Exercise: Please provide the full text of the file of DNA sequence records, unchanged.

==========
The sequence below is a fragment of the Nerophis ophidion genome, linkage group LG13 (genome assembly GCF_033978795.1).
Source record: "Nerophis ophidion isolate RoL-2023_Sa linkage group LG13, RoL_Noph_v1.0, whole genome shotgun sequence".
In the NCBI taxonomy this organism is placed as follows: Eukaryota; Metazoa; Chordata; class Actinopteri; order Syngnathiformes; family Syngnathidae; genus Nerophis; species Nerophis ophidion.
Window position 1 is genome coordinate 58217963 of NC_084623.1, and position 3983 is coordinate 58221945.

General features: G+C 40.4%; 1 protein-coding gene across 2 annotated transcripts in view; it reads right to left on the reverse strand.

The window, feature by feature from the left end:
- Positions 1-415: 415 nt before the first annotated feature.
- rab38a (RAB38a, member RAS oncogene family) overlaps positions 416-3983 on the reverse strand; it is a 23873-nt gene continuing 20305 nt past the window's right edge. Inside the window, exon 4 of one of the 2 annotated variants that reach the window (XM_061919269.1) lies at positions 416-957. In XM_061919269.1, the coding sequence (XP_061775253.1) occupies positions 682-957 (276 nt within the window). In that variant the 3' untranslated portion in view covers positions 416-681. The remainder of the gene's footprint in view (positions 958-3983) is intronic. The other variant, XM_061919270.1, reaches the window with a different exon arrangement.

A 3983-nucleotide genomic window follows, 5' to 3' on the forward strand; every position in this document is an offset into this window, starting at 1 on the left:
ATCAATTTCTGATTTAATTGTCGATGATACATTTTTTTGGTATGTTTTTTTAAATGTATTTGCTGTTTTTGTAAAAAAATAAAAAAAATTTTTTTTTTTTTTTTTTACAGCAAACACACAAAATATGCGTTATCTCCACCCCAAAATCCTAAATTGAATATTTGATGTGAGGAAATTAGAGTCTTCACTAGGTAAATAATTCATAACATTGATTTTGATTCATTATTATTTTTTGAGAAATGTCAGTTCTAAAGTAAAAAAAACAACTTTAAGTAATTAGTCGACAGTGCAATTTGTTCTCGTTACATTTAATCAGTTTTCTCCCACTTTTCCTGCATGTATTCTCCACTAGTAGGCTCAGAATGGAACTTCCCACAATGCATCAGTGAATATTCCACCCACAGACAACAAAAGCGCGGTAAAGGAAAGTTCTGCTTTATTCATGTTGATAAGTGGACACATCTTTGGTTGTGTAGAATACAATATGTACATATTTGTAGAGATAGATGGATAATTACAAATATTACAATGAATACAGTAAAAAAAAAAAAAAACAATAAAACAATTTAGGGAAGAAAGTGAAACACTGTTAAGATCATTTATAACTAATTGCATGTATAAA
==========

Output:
The sequence below is a fragment of the Nerophis ophidion genome, linkage group LG13 (genome assembly GCF_033978795.1).
Source record: "Nerophis ophidion isolate RoL-2023_Sa linkage group LG13, RoL_Noph_v1.0, whole genome shotgun sequence".
In the NCBI taxonomy this organism is placed as follows: Eukaryota; Metazoa; Chordata; class Actinopteri; order Syngnathiformes; family Syngnathidae; genus Nerophis; species Nerophis ophidion.
Window position 1 is genome coordinate 58217963 of NC_084623.1, and position 3983 is coordinate 58221945.

General features: G+C 40.4%; 1 protein-coding gene across 2 annotated transcripts in view; it reads right to left on the reverse strand.

The window, feature by feature from the left end:
- Positions 1-415: 415 nt before the first annotated feature.
- rab38a (RAB38a, member RAS oncogene family) overlaps positions 416-3983 on the reverse strand; it is a 23873-nt gene continuing 20305 nt past the window's right edge. Inside the window, exon 4 of one of the 2 annotated variants that reach the window (XM_061919269.1) lies at positions 416-957. In XM_061919269.1, the coding sequence (XP_061775253.1) occupies positions 682-957 (276 nt within the window). In that variant the 3' untranslated portion in view covers positions 416-681. The remainder of the gene's footprint in view (positions 958-3983) is intronic. The other variant, XM_061919270.1, reaches the window with a different exon arrangement.

A 3983-nucleotide genomic window follows, 5' to 3' on the forward strand; every position in this document is an offset into this window, starting at 1 on the left:
ATCAATTTCTGATTTAATTGTCGATGATACATTTTTTTGGTATGTTTTTTTAAATGTATTTGCTGTTTTTGTAAAAAAATAAAAAAAATTTTTTTTTTTTTTTTTTACAGCAAACACACAAAATATGCGTTATCTCCACCCCAAAATCCTAAATTGAATATTTGATGTGAGGAAATTAGAGTCTTCACTAGGTAAATAATTCATAACATTGATTTTGATTCATTATTATTTTTTGAGAAATGTCAGTTCTAAAGTAAAAAAAACAACTTTAAGTAATTAGTCGACAGTGCAATTTGTTCTCGTTACATTTAATCAGTTTTCTCCCACTTTTCCTGCATGTATTCTCCACTAGTAGGCTCAGAATGGAACTTCCCACAATGCATCAGTGAATATTCCACCCACAGACAACAAAAGCGCGGTAAAGGAAAGTTCTGCTTTATTCATGTTGATAAGTGGACACATCTTTGGTTGTGTAGAATACAATATGTACATATTTGTAGAGATAGATGGATAATTACAAATATTACAATGAATACAGTAAAAAAAAAAAAAAACAATAAAACAATTTAGGGAAGAAAGTGAAACACTGTTAAGATCATTTATAACTAATTGCATGTATAAA